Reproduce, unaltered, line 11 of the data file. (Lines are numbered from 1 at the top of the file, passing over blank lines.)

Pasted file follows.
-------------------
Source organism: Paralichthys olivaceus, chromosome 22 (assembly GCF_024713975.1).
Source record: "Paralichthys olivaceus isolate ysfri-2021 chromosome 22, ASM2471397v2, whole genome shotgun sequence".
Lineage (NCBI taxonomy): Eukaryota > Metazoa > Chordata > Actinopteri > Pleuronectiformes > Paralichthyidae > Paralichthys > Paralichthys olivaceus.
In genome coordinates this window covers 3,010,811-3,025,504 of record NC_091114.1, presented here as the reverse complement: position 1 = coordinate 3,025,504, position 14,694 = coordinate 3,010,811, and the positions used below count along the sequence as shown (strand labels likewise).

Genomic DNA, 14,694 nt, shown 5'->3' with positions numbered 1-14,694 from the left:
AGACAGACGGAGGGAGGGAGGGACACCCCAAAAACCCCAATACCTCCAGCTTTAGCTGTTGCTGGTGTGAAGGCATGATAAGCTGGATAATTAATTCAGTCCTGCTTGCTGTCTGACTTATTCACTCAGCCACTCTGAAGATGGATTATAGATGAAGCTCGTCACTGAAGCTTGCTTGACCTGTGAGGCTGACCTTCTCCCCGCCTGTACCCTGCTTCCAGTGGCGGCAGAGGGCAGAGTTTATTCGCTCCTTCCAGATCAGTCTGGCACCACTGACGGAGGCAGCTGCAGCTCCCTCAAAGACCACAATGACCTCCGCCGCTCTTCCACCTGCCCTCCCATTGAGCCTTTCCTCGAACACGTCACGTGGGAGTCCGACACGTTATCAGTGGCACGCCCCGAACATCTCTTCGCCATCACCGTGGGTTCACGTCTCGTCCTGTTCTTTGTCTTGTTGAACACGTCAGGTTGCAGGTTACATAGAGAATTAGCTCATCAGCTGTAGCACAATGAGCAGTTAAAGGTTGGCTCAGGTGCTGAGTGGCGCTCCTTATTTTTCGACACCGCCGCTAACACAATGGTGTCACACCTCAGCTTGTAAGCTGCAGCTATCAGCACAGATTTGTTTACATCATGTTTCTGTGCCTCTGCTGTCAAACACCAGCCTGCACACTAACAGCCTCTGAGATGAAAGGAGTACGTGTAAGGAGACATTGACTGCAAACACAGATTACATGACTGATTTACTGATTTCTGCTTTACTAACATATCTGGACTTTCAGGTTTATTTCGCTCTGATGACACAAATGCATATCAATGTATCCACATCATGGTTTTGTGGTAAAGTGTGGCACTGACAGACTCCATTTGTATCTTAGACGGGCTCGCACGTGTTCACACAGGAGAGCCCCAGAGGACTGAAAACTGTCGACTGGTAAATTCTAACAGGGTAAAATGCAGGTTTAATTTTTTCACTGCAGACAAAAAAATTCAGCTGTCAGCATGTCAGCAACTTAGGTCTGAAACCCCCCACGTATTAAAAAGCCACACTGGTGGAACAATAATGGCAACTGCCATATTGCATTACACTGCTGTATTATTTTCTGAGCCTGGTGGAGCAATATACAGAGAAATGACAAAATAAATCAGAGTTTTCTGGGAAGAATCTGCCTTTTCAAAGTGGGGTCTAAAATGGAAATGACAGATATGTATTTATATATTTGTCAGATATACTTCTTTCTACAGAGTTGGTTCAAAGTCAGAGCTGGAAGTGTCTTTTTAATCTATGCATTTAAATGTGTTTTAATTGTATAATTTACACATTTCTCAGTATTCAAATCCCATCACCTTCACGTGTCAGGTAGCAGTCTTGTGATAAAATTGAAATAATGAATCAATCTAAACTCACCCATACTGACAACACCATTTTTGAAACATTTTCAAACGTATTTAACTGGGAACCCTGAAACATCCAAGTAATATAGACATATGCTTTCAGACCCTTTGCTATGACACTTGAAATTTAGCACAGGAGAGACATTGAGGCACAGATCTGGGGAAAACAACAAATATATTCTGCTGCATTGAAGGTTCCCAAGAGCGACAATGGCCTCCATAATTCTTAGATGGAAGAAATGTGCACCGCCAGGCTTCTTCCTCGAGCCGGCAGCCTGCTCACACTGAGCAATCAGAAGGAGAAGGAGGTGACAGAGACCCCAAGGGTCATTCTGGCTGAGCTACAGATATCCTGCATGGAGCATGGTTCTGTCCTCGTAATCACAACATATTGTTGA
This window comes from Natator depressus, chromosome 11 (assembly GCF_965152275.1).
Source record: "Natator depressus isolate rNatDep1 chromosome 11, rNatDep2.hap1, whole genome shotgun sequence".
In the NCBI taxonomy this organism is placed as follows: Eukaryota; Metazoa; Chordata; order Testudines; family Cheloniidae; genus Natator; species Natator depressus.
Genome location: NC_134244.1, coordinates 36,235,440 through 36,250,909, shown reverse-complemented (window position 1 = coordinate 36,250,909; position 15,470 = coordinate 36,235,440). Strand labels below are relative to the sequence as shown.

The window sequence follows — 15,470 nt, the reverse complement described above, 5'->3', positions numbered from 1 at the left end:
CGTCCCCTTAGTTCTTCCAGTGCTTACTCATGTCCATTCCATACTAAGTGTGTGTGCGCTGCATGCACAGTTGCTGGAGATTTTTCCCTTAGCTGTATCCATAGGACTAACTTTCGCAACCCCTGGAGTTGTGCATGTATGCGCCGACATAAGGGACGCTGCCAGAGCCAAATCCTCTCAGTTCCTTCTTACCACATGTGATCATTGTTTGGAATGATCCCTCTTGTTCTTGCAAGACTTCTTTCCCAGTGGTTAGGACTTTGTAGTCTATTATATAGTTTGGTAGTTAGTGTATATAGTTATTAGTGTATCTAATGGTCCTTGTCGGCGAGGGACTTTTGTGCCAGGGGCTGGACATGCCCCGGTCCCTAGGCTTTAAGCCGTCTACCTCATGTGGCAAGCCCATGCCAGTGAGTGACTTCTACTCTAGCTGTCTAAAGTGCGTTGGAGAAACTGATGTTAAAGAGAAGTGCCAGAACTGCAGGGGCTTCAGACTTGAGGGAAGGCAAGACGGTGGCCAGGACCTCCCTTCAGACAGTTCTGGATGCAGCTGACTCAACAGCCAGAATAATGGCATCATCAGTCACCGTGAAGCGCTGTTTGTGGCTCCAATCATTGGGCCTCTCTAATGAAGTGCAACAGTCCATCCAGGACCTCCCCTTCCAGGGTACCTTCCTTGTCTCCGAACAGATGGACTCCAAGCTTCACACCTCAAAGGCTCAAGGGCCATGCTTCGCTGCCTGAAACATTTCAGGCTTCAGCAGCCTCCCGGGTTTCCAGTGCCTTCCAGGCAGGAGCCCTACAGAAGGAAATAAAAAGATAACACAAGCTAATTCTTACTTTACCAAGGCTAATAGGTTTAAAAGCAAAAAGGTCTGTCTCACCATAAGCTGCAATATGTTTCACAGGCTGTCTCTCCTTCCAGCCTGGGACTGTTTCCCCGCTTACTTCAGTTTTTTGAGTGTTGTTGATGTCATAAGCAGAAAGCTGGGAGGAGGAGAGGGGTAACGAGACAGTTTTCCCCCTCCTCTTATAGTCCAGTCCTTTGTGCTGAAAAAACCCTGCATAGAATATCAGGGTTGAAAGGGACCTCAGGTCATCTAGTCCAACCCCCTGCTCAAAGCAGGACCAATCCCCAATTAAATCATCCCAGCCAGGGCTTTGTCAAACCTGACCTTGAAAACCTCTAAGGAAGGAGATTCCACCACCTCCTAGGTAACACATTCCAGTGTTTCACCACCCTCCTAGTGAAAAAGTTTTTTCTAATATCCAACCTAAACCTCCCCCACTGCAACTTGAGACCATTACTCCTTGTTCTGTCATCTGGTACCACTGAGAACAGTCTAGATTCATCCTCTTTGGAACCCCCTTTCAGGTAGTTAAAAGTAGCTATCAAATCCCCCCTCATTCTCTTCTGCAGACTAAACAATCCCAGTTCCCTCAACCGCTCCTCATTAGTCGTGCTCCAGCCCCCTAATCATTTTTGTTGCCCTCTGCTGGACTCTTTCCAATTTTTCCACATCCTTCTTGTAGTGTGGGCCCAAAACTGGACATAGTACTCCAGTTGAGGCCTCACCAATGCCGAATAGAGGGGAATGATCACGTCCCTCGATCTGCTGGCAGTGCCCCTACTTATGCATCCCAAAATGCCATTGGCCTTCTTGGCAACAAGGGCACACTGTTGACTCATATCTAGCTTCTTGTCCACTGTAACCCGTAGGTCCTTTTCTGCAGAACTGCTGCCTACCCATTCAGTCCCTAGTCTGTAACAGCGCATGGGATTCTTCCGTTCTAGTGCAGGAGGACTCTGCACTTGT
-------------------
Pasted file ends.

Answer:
The window sequence follows — 15,470 nt, the reverse complement described above, 5'->3', positions numbered from 1 at the left end: